'computation - sentences': (contrasts['computation'] -
                                    contrasts['sentences']
        ),
        'horizontal-vertical': (contrasts['horizontal_checkerboard'] -
                                contrasts['vertical_checkerboard'])
    }
    return contrasts

So let’s look at these computed contrasts

  • ‘left - right button press’ probes motor activity in left versus right button presses

  • ‘horizontal-vertical’: probes the differential activity in viewing a horizontal vs vertical checkerboard

  • ‘audio - visual’ probes the difference of activity between listening to some content or reading the same type of content (instructions, stories)

  • ‘computation - sentences’ looks at the activity when performing a mental comptation task versus simply reading sentences.

contrasts = make_localizer_contrasts(design_matrix)
plt.figure(figsize=(5, 9))
from nistats.reporting import plot_contrast_matrix
for i, (key, values) in enumerate(contrasts.items()):
    ax = plt.subplot(len(contrasts) + 1, 1, i + 1)
    plot_contrast_matrix(values, design_matrix=design_matrix, ax=ax)

plt.show()
../../_images/sphx_glr_plot_first_level_model_details_002.png

Out:

/home/kshitij/.programs/anaconda3/envs/nistats-py36-latest/lib/python3.6/site-packages/numpy/matrixlib/defmatrix.py:68: PendingDeprecationWarning: the matrix subclass is not the recommended way to represent matrices or deal with linear algebra (see https://docs.scipy.org/doc/numpy/user/numpy-for-matlab-users.html). Please adjust your code to use regular ndarray.
  return matrix(data, dtype=dtype, copy=False)
/home/kshitij/.programs/anaconda3/envs/nistats-py36-latest/lib/python3.6/site-packages/matplotlib/tight_layout.py:211: UserWarning: Tight layout not applied. tight_layout cannot make axes height small enough to accommodate all axes decorations
  warnings.warn('Tight layout not applied. '

Contrast estimation and plotting

Since this script will be repeated several times, for the sake of readability, we encapsulate it in a function that we call when needed.

from nilearn import plotting

def plot_contrast(first_level_model):
    """ Given a first model, specify, enstimate and plot the main contrasts"""
    design_matrix = first_level_model.design_matrices_[0]
    # Call the contrast specification within the function
    contrasts = make_localizer_contrasts(design_matrix)
    fig = plt.figure(figsize=(11, 3))
    # compute the per-contrast z-map
    for index, (contrast_id, contrast_val) in enumerate(contrasts.items()):
        ax = plt.subplot(1, len(contrasts), 1 + index)
        z_map = first_level_model.compute_contrast(
            contrast_val, output_type='z_score')
        plotting.plot_stat_map(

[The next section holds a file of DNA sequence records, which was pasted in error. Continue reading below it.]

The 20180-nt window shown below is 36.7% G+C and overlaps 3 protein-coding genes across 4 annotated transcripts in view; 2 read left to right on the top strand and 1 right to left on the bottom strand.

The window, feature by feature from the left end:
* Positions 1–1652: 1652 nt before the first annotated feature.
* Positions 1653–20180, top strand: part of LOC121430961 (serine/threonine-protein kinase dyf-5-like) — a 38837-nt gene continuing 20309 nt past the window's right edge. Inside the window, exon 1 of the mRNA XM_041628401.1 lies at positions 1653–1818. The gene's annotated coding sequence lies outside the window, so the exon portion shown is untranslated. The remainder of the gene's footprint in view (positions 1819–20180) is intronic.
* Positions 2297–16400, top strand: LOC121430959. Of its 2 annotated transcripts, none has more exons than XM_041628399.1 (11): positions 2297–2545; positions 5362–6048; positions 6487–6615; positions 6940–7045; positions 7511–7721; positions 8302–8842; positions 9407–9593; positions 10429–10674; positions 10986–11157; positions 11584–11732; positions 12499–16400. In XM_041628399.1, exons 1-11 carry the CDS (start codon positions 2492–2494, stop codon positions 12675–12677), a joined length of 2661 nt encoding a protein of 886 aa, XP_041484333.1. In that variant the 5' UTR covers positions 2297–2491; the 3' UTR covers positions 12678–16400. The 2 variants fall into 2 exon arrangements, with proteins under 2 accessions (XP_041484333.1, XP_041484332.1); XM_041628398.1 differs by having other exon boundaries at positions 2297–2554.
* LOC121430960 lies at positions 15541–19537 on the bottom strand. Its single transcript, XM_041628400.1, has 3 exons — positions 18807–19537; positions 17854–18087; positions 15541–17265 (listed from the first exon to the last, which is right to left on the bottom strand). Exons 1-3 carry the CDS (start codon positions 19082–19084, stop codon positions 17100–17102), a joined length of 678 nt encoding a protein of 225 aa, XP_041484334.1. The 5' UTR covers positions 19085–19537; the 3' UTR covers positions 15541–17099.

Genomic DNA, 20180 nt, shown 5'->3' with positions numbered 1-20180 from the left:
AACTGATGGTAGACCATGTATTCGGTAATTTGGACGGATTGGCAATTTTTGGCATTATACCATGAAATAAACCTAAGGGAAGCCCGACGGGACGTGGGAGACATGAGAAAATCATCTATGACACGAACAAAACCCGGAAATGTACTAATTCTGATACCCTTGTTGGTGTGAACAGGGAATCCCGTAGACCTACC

z_map, display_mode='z', threshold=3.0, title=contrast_id, axes=ax,
            cut_coords=1)

Let’s run the model and look at the outcome.

plot_contrast(first_level_model)
plt.show()
../../_images/sphx_glr_plot_first_level_model_details_003.png

Out:

/home/kshitij/.programs/anaconda3/envs/nistats-py36-latest/lib/python3.6/site-packages/scipy/ndimage/measurements.py:272: DeprecationWarning: In future, it will be an error for 'np.bool_' scalars to be interpreted as an index
  return _nd_image.find_objects(input, max_label)

2.1.2.3. Changing the drift model

The drift model is a set of slow oscillating functions (Discrete Cosine transform) with a cut-off frequency. To remove spurious low-frequency effects related to heart rate, breathing and slow drifts in the scanner signal, the standard cutoff frequency is 1/128 Hz ~ 0.01Hz. This is the default value set in the FirstLevelModel function. Depending on the design of the experiment, the user may want to change this value. The cutoff period (1/high_pass) should be set as the longest period between two trials of the same condition multiplied by 2. For instance, if the longest period is 32s, the high_pass frequency shall be 1/64 Hz ~ 0.016 Hz.

first_level_model = FirstLevelModel(t_r, high_pass=.016)
first_level_model = first_level_model.fit(fmri_img, events=events)
design_matrix = first_level_model.design_matrices_[0]
plot_design_matrix(design_matrix)
../../_images/sphx_glr_plot_first_level_model_details_004.png

Does the model perform worse or better ?

plot_contrast(first_level_model)
plt.show()
../../_images/sphx_glr_plot_first_level_model_details_005.png

Note that the design matrix has more columns to model drifts in the data.

We notice however that this model performs rather poorly.

Another solution is to remove these drift terms. Maybe they’re simply useless. this is done by setting drift_model to None.

first_level_model = FirstLevelModel(t_r, drift_model=None)
first_level_model = first_level_model.fit(fmri_img, events=events)
design_matrix = first_level_model.design_matrices_[0]
plot_design_matrix(design_matrix)
plot_contrast(first_level_model)
plt.show()
  • ../../_images/sphx_glr_plot_first_level_model_details_006.png
  • ../../_images/sphx_glr_plot_first_level_model_details_007.png

Is it better than the original ? No !

Note that the design matrix has changed with no drift columns. the event columns, on the other hand, haven’t changed. Another alternative to get a drift model is to specify a set of polynomials Let’s take a basis of 5 polynomials

first_level_model = FirstLevelModel(t_r, drift_model='polynomial',
                                    drift_order=5)
first_level_model = first_level_model.fit(fmri_img, events=events)
design_matrix = first_level_model.design_matrices_[0]
plot_design_matrix(design_matrix)
plot_contrast(first_level_model)
plt.show()
  • ../../_images/sphx_glr_plot_first_level_model_details_008.png
  • ../../_images/sphx_glr_plot_first_level_model_details_009.png

Is it good ? No better, no worse. Let’s turn to another parameter.

2.1.2.4. Changing the hemodynamic response model

This is the filter used to convert the event sequence into a reference BOLD signal for the design matrix.